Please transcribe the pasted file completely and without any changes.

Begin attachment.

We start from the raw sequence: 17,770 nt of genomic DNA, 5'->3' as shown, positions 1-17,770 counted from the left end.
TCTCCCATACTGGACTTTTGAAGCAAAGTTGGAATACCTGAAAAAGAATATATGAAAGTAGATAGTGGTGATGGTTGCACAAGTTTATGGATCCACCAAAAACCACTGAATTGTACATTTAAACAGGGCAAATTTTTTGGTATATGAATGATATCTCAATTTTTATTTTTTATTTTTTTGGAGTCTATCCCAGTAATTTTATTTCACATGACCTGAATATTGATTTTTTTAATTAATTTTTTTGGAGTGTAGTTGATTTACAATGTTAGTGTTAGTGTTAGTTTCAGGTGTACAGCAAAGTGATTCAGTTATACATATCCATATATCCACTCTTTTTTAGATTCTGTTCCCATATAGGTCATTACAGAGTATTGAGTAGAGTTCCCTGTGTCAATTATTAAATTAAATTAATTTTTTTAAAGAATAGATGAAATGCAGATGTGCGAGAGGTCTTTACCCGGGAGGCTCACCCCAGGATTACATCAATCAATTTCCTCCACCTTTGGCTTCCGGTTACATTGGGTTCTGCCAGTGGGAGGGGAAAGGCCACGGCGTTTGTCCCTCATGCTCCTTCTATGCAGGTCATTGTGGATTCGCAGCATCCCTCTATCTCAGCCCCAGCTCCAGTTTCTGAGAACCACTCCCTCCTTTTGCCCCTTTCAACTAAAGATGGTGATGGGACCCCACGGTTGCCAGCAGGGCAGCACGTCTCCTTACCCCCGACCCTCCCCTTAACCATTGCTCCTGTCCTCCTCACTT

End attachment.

We start from the raw sequence: 17,770 nt of genomic DNA, 5'->3' as shown, positions 1-17,770 counted from the left end.
TCTCCCATACTGGACTTTTGAAGCAAAGTTGGAATACCTGAAAAAGAATATATGAAAGTAGATAGTGGTGATGGTTGCACAAGTTTATGGATCCACCAAAAACCACTGAATTGTACATTTAAACAGGGCAAATTTTTTGGTATATGAATGATATCTCAATTTTTATTTTTTATTTTTTTGGAGTCTATCCCAGTAATTTTATTTCACATGACCTGAATATTGATTTTTTTAATTAATTTTTTTGGAGTGTAGTTGATTTACAATGTTAGTGTTAGTGTTAGTTTCAGGTGTACAGCAAAGTGATTCAGTTATACATATCCATATATCCACTCTTTTTTAGATTCTGTTCCCATATAGGTCATTACAGAGTATTGAGTAGAGTTCCCTGTGTCAATTATTAAATTAAATTAATTTTTTTAAAGAATAGATGAAATGCAGATGTGCGAGAGGTCTTTACCCGGGAGGCTCACCCCAGGATTACATCAATCAATTTCCTCCACCTTTGGCTTCCGGTTACATTGGGTTCTGCCAGTGGGAGGGGAAAGGCCACGGCGTTTGTCCCTCATGCTCCTTCTATGCAGGTCATTGTGGATTCGCAGCATCCCTCTATCTCAGCCCCAGCTCCAGTTTCTGAGAACCACTCCCTCCTTTTGCCCCTTTCAACTAAAGATGGTGATGGGACCCCACGGTTGCCAGCAGGGCAGCACGTCTCCTTACCCCCGACCCTCCCCTTAACCATTGCTCCTGTCCTCCTCACTT